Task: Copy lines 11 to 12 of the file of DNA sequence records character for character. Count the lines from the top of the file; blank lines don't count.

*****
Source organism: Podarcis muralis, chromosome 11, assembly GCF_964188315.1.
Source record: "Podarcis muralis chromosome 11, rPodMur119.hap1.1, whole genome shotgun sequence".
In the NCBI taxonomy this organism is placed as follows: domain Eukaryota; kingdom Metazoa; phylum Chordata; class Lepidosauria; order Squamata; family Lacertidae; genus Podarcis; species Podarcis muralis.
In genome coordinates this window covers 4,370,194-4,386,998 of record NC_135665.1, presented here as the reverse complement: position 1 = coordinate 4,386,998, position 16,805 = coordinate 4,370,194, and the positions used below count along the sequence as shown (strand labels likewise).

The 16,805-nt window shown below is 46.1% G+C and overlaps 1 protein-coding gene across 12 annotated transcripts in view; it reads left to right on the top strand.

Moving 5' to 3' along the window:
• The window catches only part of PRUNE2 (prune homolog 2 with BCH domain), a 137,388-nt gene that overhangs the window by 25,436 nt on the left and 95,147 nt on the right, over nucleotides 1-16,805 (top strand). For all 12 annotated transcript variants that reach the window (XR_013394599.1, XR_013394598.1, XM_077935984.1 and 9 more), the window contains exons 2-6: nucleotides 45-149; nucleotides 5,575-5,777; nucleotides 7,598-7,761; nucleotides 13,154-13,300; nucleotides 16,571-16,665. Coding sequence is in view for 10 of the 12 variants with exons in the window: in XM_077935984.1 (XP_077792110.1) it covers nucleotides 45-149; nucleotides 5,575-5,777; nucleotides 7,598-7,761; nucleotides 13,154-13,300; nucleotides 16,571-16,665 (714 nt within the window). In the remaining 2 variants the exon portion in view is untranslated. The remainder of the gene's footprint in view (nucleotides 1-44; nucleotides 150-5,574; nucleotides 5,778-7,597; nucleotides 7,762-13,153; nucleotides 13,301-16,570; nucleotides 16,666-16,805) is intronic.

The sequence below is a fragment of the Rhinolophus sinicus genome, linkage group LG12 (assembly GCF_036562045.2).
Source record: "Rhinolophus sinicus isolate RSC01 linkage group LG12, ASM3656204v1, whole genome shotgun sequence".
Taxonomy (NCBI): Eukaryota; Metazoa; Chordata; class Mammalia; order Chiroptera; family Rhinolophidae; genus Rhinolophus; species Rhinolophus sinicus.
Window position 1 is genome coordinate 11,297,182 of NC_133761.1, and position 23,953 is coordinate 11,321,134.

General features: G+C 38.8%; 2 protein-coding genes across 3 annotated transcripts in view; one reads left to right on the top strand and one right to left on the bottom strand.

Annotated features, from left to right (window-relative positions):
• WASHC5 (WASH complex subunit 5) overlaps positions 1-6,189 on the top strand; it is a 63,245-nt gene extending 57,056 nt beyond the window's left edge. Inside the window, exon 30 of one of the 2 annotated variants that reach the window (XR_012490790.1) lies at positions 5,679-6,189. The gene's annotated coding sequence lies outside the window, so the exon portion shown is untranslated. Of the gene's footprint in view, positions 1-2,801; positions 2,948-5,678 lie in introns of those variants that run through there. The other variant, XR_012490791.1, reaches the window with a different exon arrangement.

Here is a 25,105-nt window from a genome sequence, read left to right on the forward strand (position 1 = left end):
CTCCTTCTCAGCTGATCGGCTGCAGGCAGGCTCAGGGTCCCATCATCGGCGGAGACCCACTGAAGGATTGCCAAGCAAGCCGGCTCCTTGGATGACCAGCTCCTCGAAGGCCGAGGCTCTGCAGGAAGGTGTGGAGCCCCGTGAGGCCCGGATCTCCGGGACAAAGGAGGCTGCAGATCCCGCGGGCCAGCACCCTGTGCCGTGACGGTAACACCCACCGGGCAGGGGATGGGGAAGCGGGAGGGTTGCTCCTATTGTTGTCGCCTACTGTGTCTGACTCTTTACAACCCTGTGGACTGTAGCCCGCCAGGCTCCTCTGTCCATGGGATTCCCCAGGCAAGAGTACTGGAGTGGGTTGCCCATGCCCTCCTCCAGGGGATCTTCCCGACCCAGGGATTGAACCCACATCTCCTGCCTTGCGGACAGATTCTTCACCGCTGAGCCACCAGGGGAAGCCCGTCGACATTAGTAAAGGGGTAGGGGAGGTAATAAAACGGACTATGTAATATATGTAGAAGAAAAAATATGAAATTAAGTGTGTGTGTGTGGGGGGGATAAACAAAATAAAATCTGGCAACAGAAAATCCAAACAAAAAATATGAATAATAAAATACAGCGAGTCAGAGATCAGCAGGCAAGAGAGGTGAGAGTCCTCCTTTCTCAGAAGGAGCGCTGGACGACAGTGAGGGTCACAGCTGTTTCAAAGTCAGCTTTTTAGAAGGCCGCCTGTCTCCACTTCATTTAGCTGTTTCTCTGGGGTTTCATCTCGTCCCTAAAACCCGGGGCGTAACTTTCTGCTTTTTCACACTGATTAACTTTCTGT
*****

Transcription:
Window position 1 is genome coordinate 11,297,182 of NC_133761.1, and position 23,953 is coordinate 11,321,134.

General features: G+C 38.8%; 2 protein-coding genes across 3 annotated transcripts in view; one reads left to right on the top strand and one right to left on the bottom strand.